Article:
Defining the scope of advanced practice
Sam Foster, Executive Director of Professional Practice, Nursing and Midwifery Council, considers the issue of defining and regulating the scope of advanced nursing practice
I am watching with interest the debate around the planned regulation of the physician associate by the General Medical Council (GMC). At the end of October, Rimmer (2023) reported that, at a specially convened meeting organised in response to a letter co-signed by more than 300 doctors, it was warned that the rapid expansion in the number of physician associates and anaesthesia associates posed risks to public safety and to ‘professional jurisdiction’.
My interest relates to the work that the Nursing and Midwifery Council (NMC) is undertaking, exploring if it should regulate the role of ‘advanced nurse’ or ‘midwifery practitioner’, with a key driver being public protection. Accepting that the NMC already regulates registered nurses and midwives, work is in progress to consider the scope of these roles.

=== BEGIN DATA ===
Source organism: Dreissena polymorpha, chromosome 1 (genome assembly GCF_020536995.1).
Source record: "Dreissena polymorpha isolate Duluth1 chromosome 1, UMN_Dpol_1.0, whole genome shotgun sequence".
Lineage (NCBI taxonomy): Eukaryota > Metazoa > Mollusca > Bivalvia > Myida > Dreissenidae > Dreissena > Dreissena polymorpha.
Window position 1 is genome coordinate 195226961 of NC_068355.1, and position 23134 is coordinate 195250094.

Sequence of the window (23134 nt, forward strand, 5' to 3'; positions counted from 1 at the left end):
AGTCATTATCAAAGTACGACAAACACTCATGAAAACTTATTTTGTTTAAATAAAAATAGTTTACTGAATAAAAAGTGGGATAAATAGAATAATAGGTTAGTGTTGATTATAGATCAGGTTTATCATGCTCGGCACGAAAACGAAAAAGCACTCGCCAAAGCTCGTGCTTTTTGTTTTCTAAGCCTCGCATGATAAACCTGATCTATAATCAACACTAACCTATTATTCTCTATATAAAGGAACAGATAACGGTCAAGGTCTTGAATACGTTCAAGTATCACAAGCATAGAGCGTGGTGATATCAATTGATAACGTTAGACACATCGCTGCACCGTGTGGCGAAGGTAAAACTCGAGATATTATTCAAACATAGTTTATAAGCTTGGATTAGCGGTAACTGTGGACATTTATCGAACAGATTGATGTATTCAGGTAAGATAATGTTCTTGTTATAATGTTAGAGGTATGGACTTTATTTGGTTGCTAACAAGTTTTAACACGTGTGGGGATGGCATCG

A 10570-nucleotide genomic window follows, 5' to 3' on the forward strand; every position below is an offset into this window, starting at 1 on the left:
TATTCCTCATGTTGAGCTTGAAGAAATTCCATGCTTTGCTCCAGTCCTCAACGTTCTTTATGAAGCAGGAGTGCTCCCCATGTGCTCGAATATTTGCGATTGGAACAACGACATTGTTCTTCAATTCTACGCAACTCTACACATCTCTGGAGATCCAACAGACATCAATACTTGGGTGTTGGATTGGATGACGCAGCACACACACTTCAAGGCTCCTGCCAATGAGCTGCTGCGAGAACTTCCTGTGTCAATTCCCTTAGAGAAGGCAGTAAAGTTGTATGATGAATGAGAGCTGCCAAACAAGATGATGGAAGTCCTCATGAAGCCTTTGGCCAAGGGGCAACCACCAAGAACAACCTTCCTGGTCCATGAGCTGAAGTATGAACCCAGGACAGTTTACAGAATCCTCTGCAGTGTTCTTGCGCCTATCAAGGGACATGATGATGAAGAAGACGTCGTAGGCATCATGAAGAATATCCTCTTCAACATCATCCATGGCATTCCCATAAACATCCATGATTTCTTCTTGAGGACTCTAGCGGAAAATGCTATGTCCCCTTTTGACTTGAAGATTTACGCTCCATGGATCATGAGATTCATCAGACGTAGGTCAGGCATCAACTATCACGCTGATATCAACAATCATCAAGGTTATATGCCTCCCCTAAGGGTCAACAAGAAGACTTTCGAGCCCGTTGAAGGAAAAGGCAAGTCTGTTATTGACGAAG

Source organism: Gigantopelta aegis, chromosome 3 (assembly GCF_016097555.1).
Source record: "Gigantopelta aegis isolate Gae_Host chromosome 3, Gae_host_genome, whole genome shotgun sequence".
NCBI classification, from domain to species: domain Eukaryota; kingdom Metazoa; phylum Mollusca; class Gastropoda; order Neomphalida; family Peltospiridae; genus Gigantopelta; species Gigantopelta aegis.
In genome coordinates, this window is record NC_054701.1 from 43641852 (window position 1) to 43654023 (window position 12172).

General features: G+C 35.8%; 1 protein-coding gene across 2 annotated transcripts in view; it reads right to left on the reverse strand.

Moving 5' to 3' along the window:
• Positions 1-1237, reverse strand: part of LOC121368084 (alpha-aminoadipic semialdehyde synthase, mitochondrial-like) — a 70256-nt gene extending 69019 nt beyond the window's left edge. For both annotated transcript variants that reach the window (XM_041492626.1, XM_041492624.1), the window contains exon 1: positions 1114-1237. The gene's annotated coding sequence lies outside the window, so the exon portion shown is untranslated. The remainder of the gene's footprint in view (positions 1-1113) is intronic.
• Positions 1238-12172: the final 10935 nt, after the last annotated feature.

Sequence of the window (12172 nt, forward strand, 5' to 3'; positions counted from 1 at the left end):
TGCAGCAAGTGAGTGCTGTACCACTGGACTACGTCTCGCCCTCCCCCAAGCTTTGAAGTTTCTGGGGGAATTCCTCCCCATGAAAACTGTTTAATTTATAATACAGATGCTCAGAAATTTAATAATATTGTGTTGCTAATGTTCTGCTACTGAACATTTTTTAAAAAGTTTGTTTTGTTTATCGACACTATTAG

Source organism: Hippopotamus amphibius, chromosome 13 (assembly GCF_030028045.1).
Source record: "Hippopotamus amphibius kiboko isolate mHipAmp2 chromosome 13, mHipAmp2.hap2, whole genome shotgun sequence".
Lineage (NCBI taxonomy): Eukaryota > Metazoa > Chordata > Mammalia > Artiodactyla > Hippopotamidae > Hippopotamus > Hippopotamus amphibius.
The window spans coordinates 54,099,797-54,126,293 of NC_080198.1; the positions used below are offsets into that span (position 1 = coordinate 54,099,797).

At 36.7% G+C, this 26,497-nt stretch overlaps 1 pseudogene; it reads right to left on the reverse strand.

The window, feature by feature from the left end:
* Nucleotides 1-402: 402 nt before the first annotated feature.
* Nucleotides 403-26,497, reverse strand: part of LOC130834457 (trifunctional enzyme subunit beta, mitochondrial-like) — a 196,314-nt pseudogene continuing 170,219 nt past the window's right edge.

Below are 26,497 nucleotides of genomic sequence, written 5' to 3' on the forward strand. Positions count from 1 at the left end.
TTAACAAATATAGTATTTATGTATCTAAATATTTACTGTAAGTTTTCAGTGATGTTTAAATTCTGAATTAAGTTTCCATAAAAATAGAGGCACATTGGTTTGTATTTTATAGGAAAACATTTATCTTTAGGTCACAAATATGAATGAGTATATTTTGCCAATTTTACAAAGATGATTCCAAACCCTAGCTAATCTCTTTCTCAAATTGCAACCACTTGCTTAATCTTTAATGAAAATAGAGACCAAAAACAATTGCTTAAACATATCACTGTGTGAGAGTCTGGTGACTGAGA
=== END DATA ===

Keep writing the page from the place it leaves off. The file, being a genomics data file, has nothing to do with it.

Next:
Advanced practice is commonly described as a level of practice. Research by the Nuffield Trust (Palmer et al, 2023), commissioned by the NMC, identified 11 countries with ‘significant similar scopes of advanced practice as in the UK’, all of which regulate roles working to a similar scope of practice. The Nuffield Trust identified that ‘the greatest risks (across all clinicians) appear to relate to tasks such as diagnosis and interventions’ and that nurses in the UK are doing more work traditionally conducted by physicians than nurses in most other countries, suggesting that advanced practice could fall outside of their initial regulatory scope.
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